Walk in the path of Bhutanese ancestors on this 400km trail that traverses the country from east to west
Stretching east to west across the country through nine districts, 28 village blocks, two municipalities and one national park, the Trans Bhutan Trail was, for hundreds of years, the only route that connected the two ends of the country. Pilgrims, messengers, armies and traders traversed it; now, after a concerted restoration, so can travellers for the first time in 60 years.
A joint effort of the Tourism Council of Bhutan, the Bhutan Canada Foundation, and more than 900 local workers, the restoration involved rebuilding 18 major bridges and 10,000 stairs to make the 400-kilometre trail accessible again. As with many things in Bhutan, it was a community-based project with the four pillars of Gross National Happiness (GNP) – good governance, sustainable socio-economic development, preservation and promotion of culture, and environmental conservation – at its heart.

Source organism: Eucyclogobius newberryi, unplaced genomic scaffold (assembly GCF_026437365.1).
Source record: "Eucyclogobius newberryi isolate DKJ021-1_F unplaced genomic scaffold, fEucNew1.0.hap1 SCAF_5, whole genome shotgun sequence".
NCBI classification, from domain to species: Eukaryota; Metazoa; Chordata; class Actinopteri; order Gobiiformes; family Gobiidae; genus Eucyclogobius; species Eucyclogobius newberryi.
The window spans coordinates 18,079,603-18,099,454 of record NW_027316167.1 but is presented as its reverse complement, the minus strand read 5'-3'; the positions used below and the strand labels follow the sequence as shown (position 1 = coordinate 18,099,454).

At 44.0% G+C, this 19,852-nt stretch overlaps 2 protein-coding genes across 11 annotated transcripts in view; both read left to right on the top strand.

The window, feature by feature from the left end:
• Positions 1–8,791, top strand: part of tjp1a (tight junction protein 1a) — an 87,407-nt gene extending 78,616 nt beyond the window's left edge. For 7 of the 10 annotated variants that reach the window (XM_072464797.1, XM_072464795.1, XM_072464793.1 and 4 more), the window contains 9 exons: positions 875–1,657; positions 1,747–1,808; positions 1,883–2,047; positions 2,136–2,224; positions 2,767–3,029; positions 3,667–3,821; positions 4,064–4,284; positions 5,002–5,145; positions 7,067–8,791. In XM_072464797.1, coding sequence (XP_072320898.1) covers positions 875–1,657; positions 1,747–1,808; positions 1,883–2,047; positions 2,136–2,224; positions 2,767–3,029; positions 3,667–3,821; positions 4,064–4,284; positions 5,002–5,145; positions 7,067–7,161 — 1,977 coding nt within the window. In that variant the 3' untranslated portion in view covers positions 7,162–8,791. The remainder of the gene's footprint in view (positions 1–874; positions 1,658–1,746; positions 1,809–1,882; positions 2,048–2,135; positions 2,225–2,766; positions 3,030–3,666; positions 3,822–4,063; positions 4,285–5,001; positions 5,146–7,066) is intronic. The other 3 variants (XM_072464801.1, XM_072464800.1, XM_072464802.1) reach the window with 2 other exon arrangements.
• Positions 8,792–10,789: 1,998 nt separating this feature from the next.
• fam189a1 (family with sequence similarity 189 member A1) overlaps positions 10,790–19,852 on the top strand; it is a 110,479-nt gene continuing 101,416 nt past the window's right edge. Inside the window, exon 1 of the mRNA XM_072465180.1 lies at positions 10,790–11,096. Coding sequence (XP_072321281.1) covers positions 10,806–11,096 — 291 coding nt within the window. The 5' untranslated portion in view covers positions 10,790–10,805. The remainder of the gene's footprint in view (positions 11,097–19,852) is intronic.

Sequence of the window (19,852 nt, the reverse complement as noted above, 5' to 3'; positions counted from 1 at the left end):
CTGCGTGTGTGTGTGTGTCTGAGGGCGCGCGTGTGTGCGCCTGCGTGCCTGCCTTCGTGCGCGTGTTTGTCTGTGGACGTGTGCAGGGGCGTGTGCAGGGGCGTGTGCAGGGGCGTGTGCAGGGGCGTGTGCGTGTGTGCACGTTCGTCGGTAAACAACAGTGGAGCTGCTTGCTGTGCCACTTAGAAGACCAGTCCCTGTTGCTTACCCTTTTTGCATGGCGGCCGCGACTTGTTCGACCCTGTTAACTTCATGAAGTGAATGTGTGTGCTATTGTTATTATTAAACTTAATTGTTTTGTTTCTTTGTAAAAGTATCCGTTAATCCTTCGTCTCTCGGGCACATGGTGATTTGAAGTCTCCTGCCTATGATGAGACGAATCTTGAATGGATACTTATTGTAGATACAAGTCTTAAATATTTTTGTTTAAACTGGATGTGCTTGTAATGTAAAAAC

The reopened trail is expected to create sustainable livelihoods for the communities residing along it. Passing through 400 identified historically and culturally significant sites, it will also serve as a living classroom and a green corridor for generations of locals to come.
Permits will be made available from April 2022 to tourists interested in exploring the trail. Choose between walking, running, or riding a bicycle through virgin forests, valleys with the soaring Himalayan peaks as a backdrop, and untouched slices of paradise that are seldom visited by foreigners.
Guided tours are available on a not-for-profit basis, with all proceeds reinvested into sustainability, education, and community projects related to the trail. With every purchase of a permit, a tree will also be planted on your behalf.